May 10, 2022
The Internet of Things (IoT) is enhancing our homes, workplaces, how our goods are manufactured and shipped as well as the cars we drive and the venues we visit. As IoT technologies are part of so many use cases, devices must be designed with a variety of capabilities and support multiple technologies that add complexity. Engineers must implement verification processes that conduct reliable, accurate, and repeatable measurements to ensure compatibility and operation.
While testing is essential, controlling costs is equally important. Test systems used in R&D and manufacturing can be a significant investment. They are not as costly as releasing a device and later having to recall it because it’s not operating according to expectations.
An intuitive software-based test environment can help maintain budgets and give engineers confidence in their designs. The result is IoT devices with a strong return on investment (ROI) and lower lifetime expenses.
IoT is Everywhere
Diverse applications lead to design and operational variances. Here are some examples of IoT use cases, followed by their unique design considerations.
Drones – Drones are a low-cost and safer method to address issues in the field. For instance, they can efficiently add and maintain mobile IoT endpoints to extend a network. This has become essential as many enterprise processes take place at the network edge. Drones can also be used as remote inspection devices to eliminate potentially dangerous in-person inspections.
Sensors – One might say that sensors are the lifeblood of IoT. Cameras, radar, light detection and ranging (LIDAR), and a host of other onboard sensors are used by autonomous vehicles to collect data on road conditions, determine necessary driving actions, and prevent potential accidents. Sensors are used in augmented reality (AR) to layer information onto the real world, and in Virtual Reality (VR) to capture motions – all to make users feel immersed in their respective experience.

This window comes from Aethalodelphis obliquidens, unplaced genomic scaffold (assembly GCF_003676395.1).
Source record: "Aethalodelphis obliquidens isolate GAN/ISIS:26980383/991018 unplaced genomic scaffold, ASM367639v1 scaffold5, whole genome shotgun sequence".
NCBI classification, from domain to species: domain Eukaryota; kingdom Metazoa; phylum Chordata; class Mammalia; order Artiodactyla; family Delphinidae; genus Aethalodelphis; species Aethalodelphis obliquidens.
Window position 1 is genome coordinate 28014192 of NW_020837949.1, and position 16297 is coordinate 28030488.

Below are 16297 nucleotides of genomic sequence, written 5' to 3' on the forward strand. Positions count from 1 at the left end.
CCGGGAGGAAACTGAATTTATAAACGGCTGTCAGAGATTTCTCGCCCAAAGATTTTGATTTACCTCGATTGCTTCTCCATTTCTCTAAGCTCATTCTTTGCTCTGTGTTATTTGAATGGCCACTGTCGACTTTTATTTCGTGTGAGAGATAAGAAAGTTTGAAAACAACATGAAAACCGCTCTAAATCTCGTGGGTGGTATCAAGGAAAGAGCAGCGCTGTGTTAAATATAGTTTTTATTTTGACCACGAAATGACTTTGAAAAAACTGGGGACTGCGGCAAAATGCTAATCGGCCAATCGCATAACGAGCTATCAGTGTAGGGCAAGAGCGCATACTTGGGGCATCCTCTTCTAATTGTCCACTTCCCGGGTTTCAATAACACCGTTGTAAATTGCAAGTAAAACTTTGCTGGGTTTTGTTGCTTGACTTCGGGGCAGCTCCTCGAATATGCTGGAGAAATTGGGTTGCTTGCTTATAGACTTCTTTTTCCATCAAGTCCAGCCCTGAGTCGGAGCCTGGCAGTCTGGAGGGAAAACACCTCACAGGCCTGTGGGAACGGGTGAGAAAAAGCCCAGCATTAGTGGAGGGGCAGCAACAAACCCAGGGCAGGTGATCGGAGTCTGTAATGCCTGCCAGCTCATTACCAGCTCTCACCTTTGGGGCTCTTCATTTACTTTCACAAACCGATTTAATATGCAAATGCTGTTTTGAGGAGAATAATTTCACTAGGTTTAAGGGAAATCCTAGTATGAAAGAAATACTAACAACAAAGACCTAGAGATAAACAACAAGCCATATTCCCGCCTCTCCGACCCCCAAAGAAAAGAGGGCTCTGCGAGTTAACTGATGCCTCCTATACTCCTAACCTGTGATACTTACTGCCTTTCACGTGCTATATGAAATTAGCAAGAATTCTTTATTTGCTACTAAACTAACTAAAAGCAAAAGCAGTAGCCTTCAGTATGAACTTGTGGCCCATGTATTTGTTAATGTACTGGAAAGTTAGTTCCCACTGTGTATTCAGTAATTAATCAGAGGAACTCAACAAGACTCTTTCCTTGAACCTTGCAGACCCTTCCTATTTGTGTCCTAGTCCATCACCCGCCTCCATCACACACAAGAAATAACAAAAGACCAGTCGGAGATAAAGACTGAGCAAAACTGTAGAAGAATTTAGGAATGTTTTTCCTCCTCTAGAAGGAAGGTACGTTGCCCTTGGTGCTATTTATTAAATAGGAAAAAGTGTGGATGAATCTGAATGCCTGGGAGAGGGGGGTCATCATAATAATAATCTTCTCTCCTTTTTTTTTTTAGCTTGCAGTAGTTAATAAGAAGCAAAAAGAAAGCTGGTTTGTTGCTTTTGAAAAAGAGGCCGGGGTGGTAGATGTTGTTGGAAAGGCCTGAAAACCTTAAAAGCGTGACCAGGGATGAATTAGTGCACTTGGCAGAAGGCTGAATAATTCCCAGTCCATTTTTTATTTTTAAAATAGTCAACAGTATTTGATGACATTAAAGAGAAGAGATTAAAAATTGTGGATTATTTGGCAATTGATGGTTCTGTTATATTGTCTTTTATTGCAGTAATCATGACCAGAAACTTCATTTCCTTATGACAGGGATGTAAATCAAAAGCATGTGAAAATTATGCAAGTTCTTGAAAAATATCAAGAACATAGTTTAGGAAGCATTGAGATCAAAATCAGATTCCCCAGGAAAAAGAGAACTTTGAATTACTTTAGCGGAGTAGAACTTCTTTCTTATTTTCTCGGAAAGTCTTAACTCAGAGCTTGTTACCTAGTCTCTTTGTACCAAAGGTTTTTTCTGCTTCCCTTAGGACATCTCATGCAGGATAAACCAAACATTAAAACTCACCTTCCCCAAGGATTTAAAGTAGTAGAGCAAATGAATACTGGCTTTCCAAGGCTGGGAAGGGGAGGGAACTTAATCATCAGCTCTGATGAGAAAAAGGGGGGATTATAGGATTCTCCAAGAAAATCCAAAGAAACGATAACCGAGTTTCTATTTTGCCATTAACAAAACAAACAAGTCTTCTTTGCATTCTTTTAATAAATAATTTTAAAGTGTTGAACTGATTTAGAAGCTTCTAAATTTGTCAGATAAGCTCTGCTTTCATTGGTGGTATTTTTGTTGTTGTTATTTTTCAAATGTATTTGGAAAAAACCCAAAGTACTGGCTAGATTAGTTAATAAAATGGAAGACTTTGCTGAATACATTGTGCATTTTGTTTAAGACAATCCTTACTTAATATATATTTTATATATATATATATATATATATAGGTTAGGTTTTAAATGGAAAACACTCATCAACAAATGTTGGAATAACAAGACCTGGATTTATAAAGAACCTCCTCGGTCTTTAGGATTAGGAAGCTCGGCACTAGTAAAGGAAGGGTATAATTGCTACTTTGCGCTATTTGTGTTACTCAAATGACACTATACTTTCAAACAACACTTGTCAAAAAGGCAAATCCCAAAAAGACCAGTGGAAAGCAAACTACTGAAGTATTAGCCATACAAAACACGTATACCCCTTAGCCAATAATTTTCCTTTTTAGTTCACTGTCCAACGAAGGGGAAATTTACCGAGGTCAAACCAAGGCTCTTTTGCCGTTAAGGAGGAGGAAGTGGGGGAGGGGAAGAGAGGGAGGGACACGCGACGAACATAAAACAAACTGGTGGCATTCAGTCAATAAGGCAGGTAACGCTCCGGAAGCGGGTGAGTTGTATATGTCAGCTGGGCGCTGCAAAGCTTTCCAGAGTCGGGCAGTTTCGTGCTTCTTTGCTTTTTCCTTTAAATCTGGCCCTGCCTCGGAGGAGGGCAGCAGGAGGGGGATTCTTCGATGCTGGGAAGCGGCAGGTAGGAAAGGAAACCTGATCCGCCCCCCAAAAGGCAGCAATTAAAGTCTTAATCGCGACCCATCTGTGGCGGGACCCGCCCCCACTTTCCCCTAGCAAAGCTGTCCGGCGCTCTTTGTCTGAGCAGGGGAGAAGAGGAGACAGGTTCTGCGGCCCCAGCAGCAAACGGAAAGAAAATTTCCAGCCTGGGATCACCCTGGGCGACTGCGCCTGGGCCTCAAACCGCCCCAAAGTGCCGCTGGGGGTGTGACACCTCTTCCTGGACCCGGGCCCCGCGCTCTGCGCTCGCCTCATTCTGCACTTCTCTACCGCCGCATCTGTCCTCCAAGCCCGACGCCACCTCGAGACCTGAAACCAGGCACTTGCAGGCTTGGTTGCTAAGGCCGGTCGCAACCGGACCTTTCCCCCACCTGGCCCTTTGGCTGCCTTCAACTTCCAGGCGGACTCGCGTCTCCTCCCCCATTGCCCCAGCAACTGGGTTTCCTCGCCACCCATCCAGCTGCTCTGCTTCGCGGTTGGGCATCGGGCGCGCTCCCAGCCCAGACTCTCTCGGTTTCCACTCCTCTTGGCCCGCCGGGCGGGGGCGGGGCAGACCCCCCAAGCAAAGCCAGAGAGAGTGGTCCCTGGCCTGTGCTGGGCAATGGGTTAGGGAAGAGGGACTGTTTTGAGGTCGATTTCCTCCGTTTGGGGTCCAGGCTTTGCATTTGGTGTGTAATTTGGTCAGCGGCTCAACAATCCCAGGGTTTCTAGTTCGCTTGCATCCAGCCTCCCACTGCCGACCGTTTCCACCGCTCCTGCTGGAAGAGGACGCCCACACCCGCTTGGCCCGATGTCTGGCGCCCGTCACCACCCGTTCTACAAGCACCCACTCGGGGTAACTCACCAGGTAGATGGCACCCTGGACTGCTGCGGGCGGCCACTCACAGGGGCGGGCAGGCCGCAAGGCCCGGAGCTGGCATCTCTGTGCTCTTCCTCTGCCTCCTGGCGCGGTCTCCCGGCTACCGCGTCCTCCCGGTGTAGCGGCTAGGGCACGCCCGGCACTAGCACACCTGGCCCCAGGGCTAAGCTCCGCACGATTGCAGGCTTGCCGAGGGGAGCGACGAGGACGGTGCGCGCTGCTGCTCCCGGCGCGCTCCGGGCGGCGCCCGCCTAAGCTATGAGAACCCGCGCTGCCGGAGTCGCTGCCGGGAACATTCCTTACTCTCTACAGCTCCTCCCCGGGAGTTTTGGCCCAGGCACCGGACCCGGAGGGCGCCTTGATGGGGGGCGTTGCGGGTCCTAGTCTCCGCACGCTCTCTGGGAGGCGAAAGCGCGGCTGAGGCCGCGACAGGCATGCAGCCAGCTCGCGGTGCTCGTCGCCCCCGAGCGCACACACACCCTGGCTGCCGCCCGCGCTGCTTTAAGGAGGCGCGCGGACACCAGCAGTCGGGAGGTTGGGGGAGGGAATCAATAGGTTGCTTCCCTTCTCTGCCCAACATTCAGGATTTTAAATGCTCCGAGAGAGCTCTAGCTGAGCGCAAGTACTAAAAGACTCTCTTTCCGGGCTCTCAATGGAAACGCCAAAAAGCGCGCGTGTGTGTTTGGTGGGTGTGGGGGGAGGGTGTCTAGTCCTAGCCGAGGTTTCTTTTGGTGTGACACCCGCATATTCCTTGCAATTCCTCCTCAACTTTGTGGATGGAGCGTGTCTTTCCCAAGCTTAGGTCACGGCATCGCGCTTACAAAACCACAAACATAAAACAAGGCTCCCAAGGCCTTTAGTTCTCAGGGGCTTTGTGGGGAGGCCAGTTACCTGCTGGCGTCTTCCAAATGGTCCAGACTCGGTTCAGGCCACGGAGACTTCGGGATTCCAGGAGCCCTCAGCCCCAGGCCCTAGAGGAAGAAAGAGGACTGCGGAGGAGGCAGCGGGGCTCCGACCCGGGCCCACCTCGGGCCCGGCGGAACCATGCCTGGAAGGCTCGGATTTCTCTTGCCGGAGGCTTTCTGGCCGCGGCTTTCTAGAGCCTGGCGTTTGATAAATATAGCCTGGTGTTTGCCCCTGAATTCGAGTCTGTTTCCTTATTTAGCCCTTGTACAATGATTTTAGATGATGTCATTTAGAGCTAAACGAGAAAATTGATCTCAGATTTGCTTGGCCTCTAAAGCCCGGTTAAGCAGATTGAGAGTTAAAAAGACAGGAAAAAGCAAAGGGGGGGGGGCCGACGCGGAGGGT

They are also used in Machine-to-Machine (M2M)-connected devices to map machine workloads, inputs, and outputs more accurately. Sensors monitor equipment to predict maintenance to extend product life, as well.
Healthcare – Through low latency, high-bandwidth 5G IoT connectivity, telesurgery is becoming more common in patient treatment. Surgeons remotely direct a robot in real-time to perform delicate surgeries in a hospital. 5G also helps people have easier access to IoT-connected wearable devices to facilitate data sharing with physicians, no matter where anyone is located.
Transportation – IoT traffic management systems are aided by 5G to be more proactive. For instance, shortly before the morning and evening rush hours, traffic lights can be scheduled to alleviate congestion. 5G-powered IoT ecosystem can reduce driving accidents and fatalities, helping to create a safer environment due to its low latency. 5G transmits data with a lag time of only 1 millisecond, which is 50 times faster than 4G LTE. The result is safer roads and more reliable deliveries.
Logistics – Almost 90% of logistics and shipping providers believe low supply chain visibility is one of the biggest challenges they face, according to research by Moor Insights & Strategy. Portable Internet-connected trackers conduct real-time monitoring to bring into focus the location and condition of goods throughout the entire supply chain.